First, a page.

The Bary Trotz Impact: How The Islanders Have Changed Under A Stanley Cup Coach?


One of the most puzzling NHL moves last summer was the decision of Barry Trotz to leave his head coaching job with the Washington Capitals shortly after guiding the team to its first ever Stanley Cup. The 56-year-old Trotz was reportedly making $2 million a season in the nation’s capital and was looking for a new five-year deal at $5 million a season. The Capitals balked though as they reasoned that the shelf life of head coaches in the NHL is reasonably short and Trotz had already been there for four years. They felt the odds of him seeing out nine years in total behind the bench were pretty slim even though he previously spent 15 seasons as the head coach of the Nashville Predators.

Therefore, Trotz felt it was a better business decision to pack up and head to the Big Apple where he would make $4 million a year as the new bench boss of the New York Islanders. There was an opening in Brooklyn after Dough Weight was jettisoned by the Islanders along with former general manager Garth Snow and Trotz felt it was a good fit. Lou Lamoriello had just taken over from Snow as he walked away from this GM position with the Toronto Maple Leafs just a few weeks earlier and made an offer to Trotz, who was the fifth-winningest coach in NHL history at 762-568-60-34 in 1,524 regular-season games.

The old-school Lamoriello, who has an ancient rule against facial hair for his players, may have taken a step forward by landing Trotz, but he then took at least one step backwards soon after when free agent John Tavares left the organization to sign a long-term deal with the Leafs. Tavares had been the face of the Islanders since debuting in 2009/10, but Lamoriello and Trotz failed to convince him to re-sign with the club. It must have hurt to lose their franchise player and team captain for absolutely nothing, but to be honest, Tavares led his squad to the playoffs just three times in nine seasons in New York.

He’s obviously one of the best centers and players in the league, but Tavares made it to the second round of the playoffs only once while in New York. He just turned 28 years old and will perhaps have better luck in the postseason with the Leafs. Their fans hope so anyway after he was handed a seven-year deal worth $77 million. But losing Tavares may have actually helped Trotz as his players entered the 2018/19 season knowing they had to pull up their socks now their best player was gone. They could no longer depend on their top forward to do everything for them and needed to improve their work ethic.

The Islanders got off to a decent start this season at 8-6-2 for 18 points and sat in third place in the Metropolitan Division in mid-November despite losing their last three games. They were scoring at a pace of three goals per game so didn’t seem to be missing Tavares that much and their goals against was fifth-best in the league at 2.56. But one wonders how much of an impact Trotz has made early in the season with his new club. Well, the Islanders finished in seventh place in their eight-team division last season by going 35-37-10 for 80 points. Their 261 goals scored were tied for seventh-most in the league and their 293 goals against were the most allowed.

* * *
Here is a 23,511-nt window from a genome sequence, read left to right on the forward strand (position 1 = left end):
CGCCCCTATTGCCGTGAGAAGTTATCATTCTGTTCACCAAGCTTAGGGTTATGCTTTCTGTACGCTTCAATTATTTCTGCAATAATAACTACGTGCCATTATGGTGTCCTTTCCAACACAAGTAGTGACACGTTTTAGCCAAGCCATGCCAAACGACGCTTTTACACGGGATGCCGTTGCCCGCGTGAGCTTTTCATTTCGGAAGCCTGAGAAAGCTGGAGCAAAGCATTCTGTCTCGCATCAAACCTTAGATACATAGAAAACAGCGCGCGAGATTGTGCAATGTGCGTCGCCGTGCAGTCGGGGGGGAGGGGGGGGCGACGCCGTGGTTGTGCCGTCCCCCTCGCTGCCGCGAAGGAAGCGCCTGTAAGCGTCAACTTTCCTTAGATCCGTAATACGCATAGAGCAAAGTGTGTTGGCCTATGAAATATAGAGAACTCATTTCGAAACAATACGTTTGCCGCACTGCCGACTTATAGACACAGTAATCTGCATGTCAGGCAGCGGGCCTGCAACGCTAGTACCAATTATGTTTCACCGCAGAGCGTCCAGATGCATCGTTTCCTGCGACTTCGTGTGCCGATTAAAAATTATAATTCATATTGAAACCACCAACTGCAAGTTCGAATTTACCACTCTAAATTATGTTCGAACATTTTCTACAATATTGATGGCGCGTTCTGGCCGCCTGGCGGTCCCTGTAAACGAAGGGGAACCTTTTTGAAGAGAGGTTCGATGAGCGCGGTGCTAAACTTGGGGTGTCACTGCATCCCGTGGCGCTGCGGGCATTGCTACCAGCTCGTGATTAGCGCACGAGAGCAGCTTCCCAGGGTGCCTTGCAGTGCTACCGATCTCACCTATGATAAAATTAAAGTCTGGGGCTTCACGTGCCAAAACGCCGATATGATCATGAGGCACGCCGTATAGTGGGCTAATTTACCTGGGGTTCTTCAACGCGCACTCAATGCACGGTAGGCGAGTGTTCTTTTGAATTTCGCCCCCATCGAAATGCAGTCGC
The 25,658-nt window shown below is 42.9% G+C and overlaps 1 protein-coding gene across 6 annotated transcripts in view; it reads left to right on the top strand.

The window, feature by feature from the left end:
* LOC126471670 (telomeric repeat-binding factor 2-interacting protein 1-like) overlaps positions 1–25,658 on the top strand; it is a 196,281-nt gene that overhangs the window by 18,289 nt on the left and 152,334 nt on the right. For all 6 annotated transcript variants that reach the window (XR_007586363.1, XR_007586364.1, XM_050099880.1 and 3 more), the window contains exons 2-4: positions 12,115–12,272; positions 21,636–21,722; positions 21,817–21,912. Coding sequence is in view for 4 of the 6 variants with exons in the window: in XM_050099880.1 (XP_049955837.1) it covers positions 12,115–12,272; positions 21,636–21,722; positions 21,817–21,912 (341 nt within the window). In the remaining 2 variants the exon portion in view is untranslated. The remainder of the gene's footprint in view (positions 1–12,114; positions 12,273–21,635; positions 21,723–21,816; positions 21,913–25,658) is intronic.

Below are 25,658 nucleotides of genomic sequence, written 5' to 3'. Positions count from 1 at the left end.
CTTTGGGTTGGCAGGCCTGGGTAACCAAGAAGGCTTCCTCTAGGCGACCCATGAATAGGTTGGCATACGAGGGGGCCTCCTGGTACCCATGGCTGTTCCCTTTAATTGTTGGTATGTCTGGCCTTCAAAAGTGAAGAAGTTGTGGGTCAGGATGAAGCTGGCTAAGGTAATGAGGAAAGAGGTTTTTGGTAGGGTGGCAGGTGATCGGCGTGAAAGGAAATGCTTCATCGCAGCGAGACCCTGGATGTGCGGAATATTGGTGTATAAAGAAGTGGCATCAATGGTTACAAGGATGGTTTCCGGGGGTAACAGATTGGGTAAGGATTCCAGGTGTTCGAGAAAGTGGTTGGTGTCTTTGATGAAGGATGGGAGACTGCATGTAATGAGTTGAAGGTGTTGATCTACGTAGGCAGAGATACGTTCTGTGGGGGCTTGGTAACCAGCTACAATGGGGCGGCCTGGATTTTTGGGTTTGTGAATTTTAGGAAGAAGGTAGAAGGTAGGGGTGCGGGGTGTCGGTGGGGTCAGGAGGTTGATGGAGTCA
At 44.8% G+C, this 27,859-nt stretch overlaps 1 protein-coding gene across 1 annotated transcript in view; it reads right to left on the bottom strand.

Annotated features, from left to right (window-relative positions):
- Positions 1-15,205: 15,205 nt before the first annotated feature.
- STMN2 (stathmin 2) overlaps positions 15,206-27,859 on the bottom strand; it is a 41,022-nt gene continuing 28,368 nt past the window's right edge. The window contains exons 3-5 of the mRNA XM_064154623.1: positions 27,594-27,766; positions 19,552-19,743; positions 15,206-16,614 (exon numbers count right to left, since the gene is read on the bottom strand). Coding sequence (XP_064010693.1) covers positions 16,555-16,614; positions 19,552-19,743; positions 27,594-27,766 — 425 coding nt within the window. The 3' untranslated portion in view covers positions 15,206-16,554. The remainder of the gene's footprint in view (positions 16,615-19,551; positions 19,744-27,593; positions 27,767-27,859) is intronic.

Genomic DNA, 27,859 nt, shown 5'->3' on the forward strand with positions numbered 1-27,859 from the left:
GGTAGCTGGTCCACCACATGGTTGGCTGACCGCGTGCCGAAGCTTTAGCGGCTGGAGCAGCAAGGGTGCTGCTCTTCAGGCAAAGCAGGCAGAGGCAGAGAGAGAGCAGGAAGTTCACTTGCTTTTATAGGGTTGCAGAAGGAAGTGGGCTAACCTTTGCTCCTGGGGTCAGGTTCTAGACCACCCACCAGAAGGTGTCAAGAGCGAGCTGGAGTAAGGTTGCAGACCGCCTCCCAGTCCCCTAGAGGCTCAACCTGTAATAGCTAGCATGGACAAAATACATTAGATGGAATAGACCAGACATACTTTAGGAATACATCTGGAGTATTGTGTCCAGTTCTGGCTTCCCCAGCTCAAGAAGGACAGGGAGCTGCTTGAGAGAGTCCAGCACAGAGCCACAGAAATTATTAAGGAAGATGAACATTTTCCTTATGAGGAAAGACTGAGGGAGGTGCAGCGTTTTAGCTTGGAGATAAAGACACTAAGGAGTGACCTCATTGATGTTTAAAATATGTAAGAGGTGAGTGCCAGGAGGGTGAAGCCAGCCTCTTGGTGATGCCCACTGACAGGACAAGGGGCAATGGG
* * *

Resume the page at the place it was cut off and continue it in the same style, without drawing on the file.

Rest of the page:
There are some obvious improvements early on as the team is on pace to make the playoffs with 92 points if they can keep it up. Their goal scoring may be down slightly but let’s be honest, coaches can’t really teach players to put the puck in the net. They can teach them how to keep it out of the net though and play better defensive hockey and that’s what Trotz has done so far. He’s always been known as a good defensive coach with some fans believing he may even be too defensive, especially during his stint with Nashville. So while the Islanders’ goaltenders and defense have played better, Trotz should get some of the credit too.

It’s also a good idea to compare other coach-able aspects of the game such as the penalty-killing and power-play. The Islanders were ranked 22nd in the league with the man advantage in mid-November at 17 percent while their penalty-killing was 15th best at 81.1 percent. This compares to last season’s power-play which finished sixth best at 23.2 percent and a penalty-killing unit which was dead last in the 31-team league at 73.2 per cent. Again, Trotz can’t teach players to score so he’s not completely at fault for the drop in the power-play and it’s also operating without Tavares this year. On the other hand, penalty-killing is a defensive aspect of hockey and Islanders’ fans can see a big improvement in this area under their new head coach.

Trotz isn’t exactly devoid of talent on his bench since the Islanders’ roster boasts last year’s rookie of the year Mathew Barzal who had 22 goals and 63 assists for 85 points in 2017/18 as well as fellow forwards Josh Bailey (18G-53A-71pts), Anders Lee (40G-22A-62pts) and Jordan Eberle (25G-34A-59pts) along with defensemen Nick Leddy (10G-32A-42pts) and Ryan Pulock (10G-22A-32pts). They are also getting good production from Brock Nelson, Casey Cizikas, Valtteri Filppula and Andrew Ladd up front this year along with defenseman Scott Mayfield.

After winning an American Hockey League championship and being named coach of the year in 1994 with the Portland Pirates, being named NHL coach of the year for 2015/16 and winning last year’s Stanley Cup with Washington there’s no doubt Trotz knows what he’s doing behind the bench. He’s now in his 20th season as an NHL head coach and after a fine start to the 2018/19 campaign it looks like he’ll be a good bet to turn the New York Islanders’ fortunes around.